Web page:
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Handling the conditions at the Open is a mental task as much as a physical one, says Mark O'Meara. (Redington/Getty Images)

O'Meara blog: Wednesday's wind reminded me of 1998

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In the latest edition of his daily blog, Mark O'Meara is finding Royal Birkdale much like it was when he won a decade ago, only tougher. He also explains what he loves about links golf, and how his game is shaping up heading to Thursday.

Editor's note: Mark O'Meara, who capped a career year in 1998 at Royal Birkdale when he added the Open Championship to his Masters title, is doing a daily blog for PGATOUR.COM this week. This is his third installment.

Today was almost like '98. It was blowing maybe 30 mph and the course played extremely difficult. This year it's probably even more so because they've had kind of a wet spring so the rough is deeper and thicker. They've narrowed the course since '98, too. So with the wind blowing like it is right now, you would definitely take even par and sit in the clubhouse.

The whole key to playing in wind like this is keeping the ball low to the ground. Striking the ball solidly is important, but really the trajectory is the key. It's so hard for people back home to understand that one minute you might be 210 yards and you're hitting a 9-iron or an 8-iron and the next minute you're at 97 yards and you're hitting a 6-iron.

That's what makes links golf so special -
the imagination and creativity you need. You have to understand that the elements are the No. 1 factor in scoring. In my opinion, that's what makes links golf so enjoyable. Even though it's very difficult and the conditions are brutal, it also makes you think a little bit more, which is good.

At the Open Championship in '98, I played late-early and shot 72 and 68. Friday afternoon they actually postponed play for about 35 or 40 minutes because the wind blew so hard. They really don't have the greens too fast at an Open just because of the conditions and the wind. The ball was actually oscillating and rolling off the green that Friday. Even on Saturday, the wind was very, very difficult with some rain mixed in. And this is the summer time here -
it must be really great in the winter.

The course is tougher this year than it was in '98 and if the wind blows like it is today, over par could even win this tournament. It can change so quickly around here. One minute it can be windy, one minute it can lie down, one minute it can start raining. When you're so close to the sea like this, there are a lot of things that can happen so I think you have to be prepared for anything.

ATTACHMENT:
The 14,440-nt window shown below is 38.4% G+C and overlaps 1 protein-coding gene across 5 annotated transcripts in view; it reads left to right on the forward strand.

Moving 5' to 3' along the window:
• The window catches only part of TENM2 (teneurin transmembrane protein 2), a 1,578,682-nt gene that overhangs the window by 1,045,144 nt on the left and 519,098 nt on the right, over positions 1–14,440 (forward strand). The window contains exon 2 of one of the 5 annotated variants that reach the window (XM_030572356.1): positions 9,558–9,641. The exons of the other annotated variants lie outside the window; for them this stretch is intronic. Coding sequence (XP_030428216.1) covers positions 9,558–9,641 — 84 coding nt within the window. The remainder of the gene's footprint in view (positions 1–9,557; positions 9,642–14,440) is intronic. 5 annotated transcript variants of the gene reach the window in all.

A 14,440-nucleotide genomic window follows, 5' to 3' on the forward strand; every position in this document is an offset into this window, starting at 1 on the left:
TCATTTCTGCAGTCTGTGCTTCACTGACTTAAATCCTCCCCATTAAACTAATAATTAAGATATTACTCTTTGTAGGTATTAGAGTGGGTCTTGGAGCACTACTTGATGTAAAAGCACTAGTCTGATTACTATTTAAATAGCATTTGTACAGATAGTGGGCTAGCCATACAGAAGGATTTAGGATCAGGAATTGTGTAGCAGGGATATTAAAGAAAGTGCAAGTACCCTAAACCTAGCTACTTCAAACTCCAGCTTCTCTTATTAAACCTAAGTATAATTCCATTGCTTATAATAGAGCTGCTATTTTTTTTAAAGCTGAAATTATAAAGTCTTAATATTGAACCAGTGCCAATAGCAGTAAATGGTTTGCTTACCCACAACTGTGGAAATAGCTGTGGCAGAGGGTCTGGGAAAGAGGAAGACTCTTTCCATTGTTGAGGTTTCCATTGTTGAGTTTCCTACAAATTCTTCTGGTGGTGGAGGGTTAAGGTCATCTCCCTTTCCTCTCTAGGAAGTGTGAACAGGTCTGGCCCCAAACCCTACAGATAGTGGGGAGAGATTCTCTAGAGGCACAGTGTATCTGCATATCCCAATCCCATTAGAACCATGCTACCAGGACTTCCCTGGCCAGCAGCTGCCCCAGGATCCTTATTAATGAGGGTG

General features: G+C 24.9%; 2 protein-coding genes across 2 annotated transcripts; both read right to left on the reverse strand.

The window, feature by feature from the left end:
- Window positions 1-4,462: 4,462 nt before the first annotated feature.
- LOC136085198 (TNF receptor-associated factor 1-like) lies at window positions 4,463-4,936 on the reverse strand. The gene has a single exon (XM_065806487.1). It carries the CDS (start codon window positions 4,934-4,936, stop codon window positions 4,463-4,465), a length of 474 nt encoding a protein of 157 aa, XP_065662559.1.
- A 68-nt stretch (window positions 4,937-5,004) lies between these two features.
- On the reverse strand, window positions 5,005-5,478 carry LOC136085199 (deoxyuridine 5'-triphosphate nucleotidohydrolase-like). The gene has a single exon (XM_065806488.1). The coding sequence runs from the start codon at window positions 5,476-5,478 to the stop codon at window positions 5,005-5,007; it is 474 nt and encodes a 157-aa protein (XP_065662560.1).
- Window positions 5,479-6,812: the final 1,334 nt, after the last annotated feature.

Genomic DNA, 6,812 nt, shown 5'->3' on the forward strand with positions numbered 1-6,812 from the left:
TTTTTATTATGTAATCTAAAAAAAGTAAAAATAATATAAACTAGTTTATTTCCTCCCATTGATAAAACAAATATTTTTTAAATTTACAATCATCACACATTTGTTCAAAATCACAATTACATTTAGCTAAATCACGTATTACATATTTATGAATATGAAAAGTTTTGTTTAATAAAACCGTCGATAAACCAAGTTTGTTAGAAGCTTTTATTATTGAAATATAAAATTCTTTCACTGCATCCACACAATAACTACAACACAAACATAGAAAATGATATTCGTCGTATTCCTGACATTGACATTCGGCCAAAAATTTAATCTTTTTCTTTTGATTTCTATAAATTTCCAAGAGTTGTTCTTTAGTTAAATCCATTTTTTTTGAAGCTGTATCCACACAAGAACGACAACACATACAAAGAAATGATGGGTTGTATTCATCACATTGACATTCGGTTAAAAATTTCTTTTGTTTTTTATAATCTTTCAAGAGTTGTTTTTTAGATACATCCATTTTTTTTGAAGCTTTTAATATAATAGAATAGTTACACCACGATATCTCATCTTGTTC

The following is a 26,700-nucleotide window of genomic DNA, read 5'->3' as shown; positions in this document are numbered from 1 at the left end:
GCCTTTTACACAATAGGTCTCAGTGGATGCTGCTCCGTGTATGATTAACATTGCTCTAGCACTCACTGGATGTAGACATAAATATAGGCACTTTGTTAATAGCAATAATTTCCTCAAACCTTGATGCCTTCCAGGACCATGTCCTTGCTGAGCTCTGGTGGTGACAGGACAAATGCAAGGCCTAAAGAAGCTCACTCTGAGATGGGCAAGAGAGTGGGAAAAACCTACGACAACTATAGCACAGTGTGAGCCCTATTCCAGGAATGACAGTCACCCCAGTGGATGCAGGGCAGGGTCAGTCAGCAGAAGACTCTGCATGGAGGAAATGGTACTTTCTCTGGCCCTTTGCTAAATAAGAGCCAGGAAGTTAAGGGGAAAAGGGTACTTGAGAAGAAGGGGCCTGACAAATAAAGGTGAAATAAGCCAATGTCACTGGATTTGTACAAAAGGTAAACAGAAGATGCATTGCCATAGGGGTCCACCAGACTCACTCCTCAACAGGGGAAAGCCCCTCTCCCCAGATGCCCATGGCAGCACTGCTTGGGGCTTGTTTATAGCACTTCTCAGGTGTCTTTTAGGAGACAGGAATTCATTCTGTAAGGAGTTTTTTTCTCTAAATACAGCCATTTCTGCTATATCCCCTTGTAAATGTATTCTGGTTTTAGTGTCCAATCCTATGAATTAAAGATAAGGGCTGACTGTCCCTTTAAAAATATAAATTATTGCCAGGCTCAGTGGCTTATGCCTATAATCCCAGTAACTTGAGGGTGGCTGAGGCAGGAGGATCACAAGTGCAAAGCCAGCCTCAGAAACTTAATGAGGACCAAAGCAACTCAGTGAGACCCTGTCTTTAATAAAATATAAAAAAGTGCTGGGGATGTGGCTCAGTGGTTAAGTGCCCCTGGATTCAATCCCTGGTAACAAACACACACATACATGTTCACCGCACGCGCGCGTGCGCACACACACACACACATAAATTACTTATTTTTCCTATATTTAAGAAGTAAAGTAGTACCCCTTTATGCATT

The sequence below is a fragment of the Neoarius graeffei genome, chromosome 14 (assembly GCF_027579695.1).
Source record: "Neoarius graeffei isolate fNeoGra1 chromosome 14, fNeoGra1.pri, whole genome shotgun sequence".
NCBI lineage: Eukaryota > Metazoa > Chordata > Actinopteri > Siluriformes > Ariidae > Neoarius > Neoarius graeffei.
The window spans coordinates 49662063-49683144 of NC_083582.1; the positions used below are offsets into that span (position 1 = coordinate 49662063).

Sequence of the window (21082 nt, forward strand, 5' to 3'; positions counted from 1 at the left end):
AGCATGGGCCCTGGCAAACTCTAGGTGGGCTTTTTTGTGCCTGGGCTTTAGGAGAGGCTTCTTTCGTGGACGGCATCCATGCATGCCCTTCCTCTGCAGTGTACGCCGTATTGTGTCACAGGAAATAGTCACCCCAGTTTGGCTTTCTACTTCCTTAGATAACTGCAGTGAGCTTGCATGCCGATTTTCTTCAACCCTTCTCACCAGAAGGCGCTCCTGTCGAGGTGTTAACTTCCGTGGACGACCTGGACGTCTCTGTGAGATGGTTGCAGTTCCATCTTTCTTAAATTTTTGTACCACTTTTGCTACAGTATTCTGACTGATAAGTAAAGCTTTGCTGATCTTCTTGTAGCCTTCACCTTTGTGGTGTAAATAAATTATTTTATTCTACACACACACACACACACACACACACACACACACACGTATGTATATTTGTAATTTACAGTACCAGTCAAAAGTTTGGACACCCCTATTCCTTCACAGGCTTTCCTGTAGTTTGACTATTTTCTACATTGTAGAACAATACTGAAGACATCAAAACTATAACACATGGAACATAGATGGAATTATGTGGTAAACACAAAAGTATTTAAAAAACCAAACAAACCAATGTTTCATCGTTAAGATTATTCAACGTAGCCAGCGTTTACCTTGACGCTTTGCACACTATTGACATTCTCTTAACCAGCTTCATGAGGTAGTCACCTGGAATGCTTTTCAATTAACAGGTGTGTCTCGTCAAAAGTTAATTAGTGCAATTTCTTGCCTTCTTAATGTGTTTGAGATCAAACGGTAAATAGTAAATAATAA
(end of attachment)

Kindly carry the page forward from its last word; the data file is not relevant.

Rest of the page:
Mentally, it's just as much of a battle as it is physically. You have to understand that it's going to be tough for everybody, not just for you. I actually kind of like it like this. I think you have to be very patient and understand that the scoring is going to be very difficult.

You have to try to eliminate the big numbers out there. You're not going to make a lot of birdies and par is going to be a wonderful score on a lot of holes. It comes down to staying in the game mentally. Chipping and putting are going to be key, too, but that's pretty much the case at any major championship.

I played better today. I usually don't get jet lagged but I felt kind of down yesterday. But I thought about some things yesterday when I was chipping in the backyard at the house where I'm staying. I got out there today and hit the ball a lot better today. It was just kind of my setup and the start of my backswing.

When I feel like I can start the ball to the right and maybe draw it and compress the ball, I hit better shots. When I don't know if it's going to be a pull-hook to the left or a block to the right, though, that's no good -
especially in conditions like these.

I did get some rest last night so hopefully I'll be ready to go tomorrow. We had a great dinner,
a Mexican fiesta,
last night. We had nachos with ground beef and jalapeno peppers, salad and steak and chicken fajitas. Anthony Kim came over with his caddie Eric and his girlfriend Lisa and they pretty much scarfed down everything we had left over. But it was fun. Now it's time for the tournament to begin.

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